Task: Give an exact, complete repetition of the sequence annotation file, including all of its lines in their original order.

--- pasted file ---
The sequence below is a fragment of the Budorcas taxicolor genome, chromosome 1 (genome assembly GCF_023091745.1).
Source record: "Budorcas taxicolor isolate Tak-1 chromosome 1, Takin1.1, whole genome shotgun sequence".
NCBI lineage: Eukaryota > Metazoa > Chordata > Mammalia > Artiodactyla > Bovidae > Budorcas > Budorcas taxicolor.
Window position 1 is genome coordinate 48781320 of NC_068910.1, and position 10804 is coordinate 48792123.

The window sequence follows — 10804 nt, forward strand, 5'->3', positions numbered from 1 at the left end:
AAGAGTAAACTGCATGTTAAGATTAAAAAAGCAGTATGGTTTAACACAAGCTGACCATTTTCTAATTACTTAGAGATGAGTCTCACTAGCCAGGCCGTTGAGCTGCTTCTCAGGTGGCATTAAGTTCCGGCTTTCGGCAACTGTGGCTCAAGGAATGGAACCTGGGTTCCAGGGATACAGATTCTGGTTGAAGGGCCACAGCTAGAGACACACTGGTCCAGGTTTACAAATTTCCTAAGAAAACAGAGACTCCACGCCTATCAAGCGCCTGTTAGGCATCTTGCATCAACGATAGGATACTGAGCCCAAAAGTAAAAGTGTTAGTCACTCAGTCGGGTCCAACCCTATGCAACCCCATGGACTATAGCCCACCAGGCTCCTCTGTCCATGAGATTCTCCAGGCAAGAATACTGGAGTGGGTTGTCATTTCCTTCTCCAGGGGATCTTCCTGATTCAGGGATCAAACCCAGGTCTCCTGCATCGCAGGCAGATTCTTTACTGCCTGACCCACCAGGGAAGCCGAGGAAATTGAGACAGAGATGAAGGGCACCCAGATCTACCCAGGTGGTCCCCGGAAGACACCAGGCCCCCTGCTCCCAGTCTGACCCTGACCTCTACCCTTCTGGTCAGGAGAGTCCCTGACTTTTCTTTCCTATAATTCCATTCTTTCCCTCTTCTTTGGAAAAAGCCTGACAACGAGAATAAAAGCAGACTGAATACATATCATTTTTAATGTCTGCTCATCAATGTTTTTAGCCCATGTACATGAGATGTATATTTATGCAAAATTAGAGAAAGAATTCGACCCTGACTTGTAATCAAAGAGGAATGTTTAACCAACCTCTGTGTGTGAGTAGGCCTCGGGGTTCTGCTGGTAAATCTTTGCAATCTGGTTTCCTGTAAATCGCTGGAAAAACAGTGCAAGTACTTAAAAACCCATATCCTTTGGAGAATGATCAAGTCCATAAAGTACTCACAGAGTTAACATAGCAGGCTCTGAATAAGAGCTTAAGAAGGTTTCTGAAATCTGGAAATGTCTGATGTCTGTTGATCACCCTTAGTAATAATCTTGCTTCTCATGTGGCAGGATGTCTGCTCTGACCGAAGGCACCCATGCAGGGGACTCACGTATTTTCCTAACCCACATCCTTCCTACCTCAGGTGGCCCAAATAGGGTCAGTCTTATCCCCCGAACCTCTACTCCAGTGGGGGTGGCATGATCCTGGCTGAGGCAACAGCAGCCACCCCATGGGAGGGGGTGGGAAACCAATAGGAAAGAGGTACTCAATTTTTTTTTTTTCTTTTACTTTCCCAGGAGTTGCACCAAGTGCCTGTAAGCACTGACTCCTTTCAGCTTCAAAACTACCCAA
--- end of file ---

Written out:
The sequence below is a fragment of the Budorcas taxicolor genome, chromosome 1 (genome assembly GCF_023091745.1).
Source record: "Budorcas taxicolor isolate Tak-1 chromosome 1, Takin1.1, whole genome shotgun sequence".
NCBI lineage: Eukaryota > Metazoa > Chordata > Mammalia > Artiodactyla > Bovidae > Budorcas > Budorcas taxicolor.
Window position 1 is genome coordinate 48781320 of NC_068910.1, and position 10804 is coordinate 48792123.

The window sequence follows — 10804 nt, forward strand, 5'->3', positions numbered from 1 at the left end:
AAGAGTAAACTGCATGTTAAGATTAAAAAAGCAGTATGGTTTAACACAAGCTGACCATTTTCTAATTACTTAGAGATGAGTCTCACTAGCCAGGCCGTTGAGCTGCTTCTCAGGTGGCATTAAGTTCCGGCTTTCGGCAACTGTGGCTCAAGGAATGGAACCTGGGTTCCAGGGATACAGATTCTGGTTGAAGGGCCACAGCTAGAGACACACTGGTCCAGGTTTACAAATTTCCTAAGAAAACAGAGACTCCACGCCTATCAAGCGCCTGTTAGGCATCTTGCATCAACGATAGGATACTGAGCCCAAAAGTAAAAGTGTTAGTCACTCAGTCGGGTCCAACCCTATGCAACCCCATGGACTATAGCCCACCAGGCTCCTCTGTCCATGAGATTCTCCAGGCAAGAATACTGGAGTGGGTTGTCATTTCCTTCTCCAGGGGATCTTCCTGATTCAGGGATCAAACCCAGGTCTCCTGCATCGCAGGCAGATTCTTTACTGCCTGACCCACCAGGGAAGCCGAGGAAATTGAGACAGAGATGAAGGGCACCCAGATCTACCCAGGTGGTCCCCGGAAGACACCAGGCCCCCTGCTCCCAGTCTGACCCTGACCTCTACCCTTCTGGTCAGGAGAGTCCCTGACTTTTCTTTCCTATAATTCCATTCTTTCCCTCTTCTTTGGAAAAAGCCTGACAACGAGAATAAAAGCAGACTGAATACATATCATTTTTAATGTCTGCTCATCAATGTTTTTAGCCCATGTACATGAGATGTATATTTATGCAAAATTAGAGAAAGAATTCGACCCTGACTTGTAATCAAAGAGGAATGTTTAACCAACCTCTGTGTGTGAGTAGGCCTCGGGGTTCTGCTGGTAAATCTTTGCAATCTGGTTTCCTGTAAATCGCTGGAAAAACAGTGCAAGTACTTAAAAACCCATATCCTTTGGAGAATGATCAAGTCCATAAAGTACTCACAGAGTTAACATAGCAGGCTCTGAATAAGAGCTTAAGAAGGTTTCTGAAATCTGGAAATGTCTGATGTCTGTTGATCACCCTTAGTAATAATCTTGCTTCTCATGTGGCAGGATGTCTGCTCTGACCGAAGGCACCCATGCAGGGGACTCACGTATTTTCCTAACCCACATCCTTCCTACCTCAGGTGGCCCAAATAGGGTCAGTCTTATCCCCCGAACCTCTACTCCAGTGGGGGTGGCATGATCCTGGCTGAGGCAACAGCAGCCACCCCATGGGAGGGGGTGGGAAACCAATAGGAAAGAGGTACTCAATTTTTTTTTTTTCTTTTACTTTCCCAGGAGTTGCACCAAGTGCCTGTAAGCACTGACTCCTTTCAGCTTCAAAACTACCCAA